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It is now the Chamdowas dominating the Tibetan leadership in Lhasa

Ideas, Advocacy and Dialog On Tibet
By Buchung Tsering

The appointment of Jampa Phuntsok (Ch: Qiangba Puncog) as a Vice Chair of the National People’s Congress on March 14, 2013, completes an interesting development in the regional representation in the top Tibetan leadership in Lhasa.  This new development could be said to have begun when Pema Thinley (Ch: Padma Choling) assumed the Governorship of the Tibet Autonomous Region in 2010; it is now the Chamdowas, the people from Chamdo (Ch: Qamdo) in Eastern Tibet, who hold all the highest Tibetan leadership positions in Lhasa and Beijing.

Earlier this year, we had Pema Thinley becoming the Chairman of the TAR People’s Congress; Phakpalha Gelek Namgyal (Ch: Pagbalha Geleg Namgyai) was reappointed as head of the TAR PPCC; and Lobsang Gyaltsen (Ch: Losang Jamcan) has become the new Governor of the TAR. Except for the top position of the Party Secretary, which continues to be in the hands of a non-Tibetan, these three positions are the highest in the region. All three individuals holding the positions are from present-day Chamdo Prefecture (Technically, Phakpalha was born in Lithang, but he is the recognized lama of Jampaling Monastery in Chamdo and is popularly known as Chamdo Phakpalha. Similarly Lobsang Gyaltsen was born in Dagyab, which is also in present-day Chamdo Prefecture).  At the national level, Jampa Phuntsok has become the highest rank Tibetan official now and he is also from Chamdo.

The fact that they are all from Chamdo region could be coincidental, but if we look at popular perception of Tibetan history in modern times we see that there have been periods when elites from a particular area dominated the leadership positions in Lhasa.

In the early years it was the Bapas, the people from Bathang in Eastern Tibet (now in Sichuan Province) who were dominant. The names of Tibetan officials from the region, who had influential positions in Lhasa, include Phuntsok Wangyal, Lobsang Tsultrim, Gyaltsen Norbu, Kelsang Namgyal, etc. Thereafter, came a period when Horpas, people from the northern region of Nakchu, assumed powerful positions.  Among them was Ragdi and Tenzin, who were both deputies of the TAR Party Committee and had senior government positions.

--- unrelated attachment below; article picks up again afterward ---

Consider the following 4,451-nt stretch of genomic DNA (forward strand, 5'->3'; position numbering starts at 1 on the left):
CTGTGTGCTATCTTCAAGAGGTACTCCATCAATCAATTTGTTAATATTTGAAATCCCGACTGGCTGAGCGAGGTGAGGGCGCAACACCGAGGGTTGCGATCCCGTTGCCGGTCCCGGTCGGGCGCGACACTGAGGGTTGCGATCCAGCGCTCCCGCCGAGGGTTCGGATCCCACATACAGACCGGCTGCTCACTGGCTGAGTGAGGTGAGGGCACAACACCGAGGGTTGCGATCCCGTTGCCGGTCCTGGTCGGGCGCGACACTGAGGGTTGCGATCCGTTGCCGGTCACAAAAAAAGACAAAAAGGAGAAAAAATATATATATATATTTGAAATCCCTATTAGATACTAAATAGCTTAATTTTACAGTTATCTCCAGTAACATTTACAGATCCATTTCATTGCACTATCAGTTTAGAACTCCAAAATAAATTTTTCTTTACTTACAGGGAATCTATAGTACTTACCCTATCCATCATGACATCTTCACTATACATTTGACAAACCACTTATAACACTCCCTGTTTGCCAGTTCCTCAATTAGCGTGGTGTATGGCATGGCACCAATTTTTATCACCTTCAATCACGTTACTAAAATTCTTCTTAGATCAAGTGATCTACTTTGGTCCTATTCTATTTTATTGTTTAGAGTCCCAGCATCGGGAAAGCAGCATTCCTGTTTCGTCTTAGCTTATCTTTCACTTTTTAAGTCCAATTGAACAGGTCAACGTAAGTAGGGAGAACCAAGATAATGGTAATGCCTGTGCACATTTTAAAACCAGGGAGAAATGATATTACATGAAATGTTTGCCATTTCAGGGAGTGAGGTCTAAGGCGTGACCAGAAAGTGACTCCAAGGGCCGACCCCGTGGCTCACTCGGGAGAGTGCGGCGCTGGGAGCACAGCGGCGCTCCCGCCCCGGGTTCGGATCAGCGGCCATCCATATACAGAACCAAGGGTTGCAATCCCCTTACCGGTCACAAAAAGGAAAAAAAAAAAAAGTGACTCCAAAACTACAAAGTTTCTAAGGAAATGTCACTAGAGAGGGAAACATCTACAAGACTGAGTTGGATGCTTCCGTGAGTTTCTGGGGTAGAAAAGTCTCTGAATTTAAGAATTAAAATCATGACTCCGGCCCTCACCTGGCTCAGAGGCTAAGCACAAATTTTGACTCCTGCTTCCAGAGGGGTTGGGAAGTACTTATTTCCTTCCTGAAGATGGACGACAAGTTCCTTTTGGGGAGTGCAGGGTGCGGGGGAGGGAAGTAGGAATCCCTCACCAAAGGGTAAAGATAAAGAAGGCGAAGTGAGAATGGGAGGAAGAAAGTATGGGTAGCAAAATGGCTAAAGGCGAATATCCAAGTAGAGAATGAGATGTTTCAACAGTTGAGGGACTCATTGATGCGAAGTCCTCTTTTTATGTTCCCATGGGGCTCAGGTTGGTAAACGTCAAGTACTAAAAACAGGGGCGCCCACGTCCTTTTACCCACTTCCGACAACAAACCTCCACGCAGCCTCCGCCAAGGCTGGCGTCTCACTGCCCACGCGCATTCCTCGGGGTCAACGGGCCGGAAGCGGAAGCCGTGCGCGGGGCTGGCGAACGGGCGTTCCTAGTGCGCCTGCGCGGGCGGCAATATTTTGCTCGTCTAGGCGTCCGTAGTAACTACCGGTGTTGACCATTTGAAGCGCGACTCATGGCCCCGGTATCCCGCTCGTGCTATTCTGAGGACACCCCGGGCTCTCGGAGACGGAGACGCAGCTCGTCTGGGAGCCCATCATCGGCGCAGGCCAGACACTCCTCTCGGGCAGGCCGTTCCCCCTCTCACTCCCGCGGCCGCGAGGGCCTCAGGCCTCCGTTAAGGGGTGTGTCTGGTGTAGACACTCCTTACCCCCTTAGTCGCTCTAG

As an aside, during the visit of the envoys of His Holiness the Dalai Lama to Lhasa in 2002 at one time, Ragdi talked about the two golden Yak statues in Lhasa and jokingly said that the people say that he is one of them.  The Yaks are facing opposite directions and the street talk is that they represent Ragdi and Tenzin, and Ragdi is asking Tenzin whether there are any more people from Nakchu that they could put in position in the government and Tenzin is looking back to see if there are any, or something like that. In any case, at that time people believed that those from Nakchu were the influential ones.

There were periods when people from Amdo and Tsang have held senior positions in Lhasa, but these did not seem to have created any popular impression of domination by a region, like the way the officials from Nakchu or Bathang have done.

While the regional representation issue may not mean anything, there is one thing that can be said about the authority of the Tibetan leaders.  Although it is clear that they cannot, do not, and will not dare to touch any political issue that is deemed sensitive, they do have considerable say in such fields as allocation of resources, whether in the education or health sector, and other social welfare activities.  In the past, some of the Tibetan leaders have had an impact in these fields while others have steered clear of even such authority, most probably for fear of negatively impacting their career.

Even though Tibetans in Tibet today do not have the space to speak out their minds about the leaders, they do maintain a mental history of who has been good and who has been bad, particularly among Tibetan leaders.  Tibetans understand the limitation of the situation and within that they know who have been generally good. That historical judgment is being partly passed by word of mouth and is part of the legacy of these individuals.

It only remains for us to see how the Chamdowas at the helm of affairs in Lhasa will administer the Tibetan people. Could they be different?


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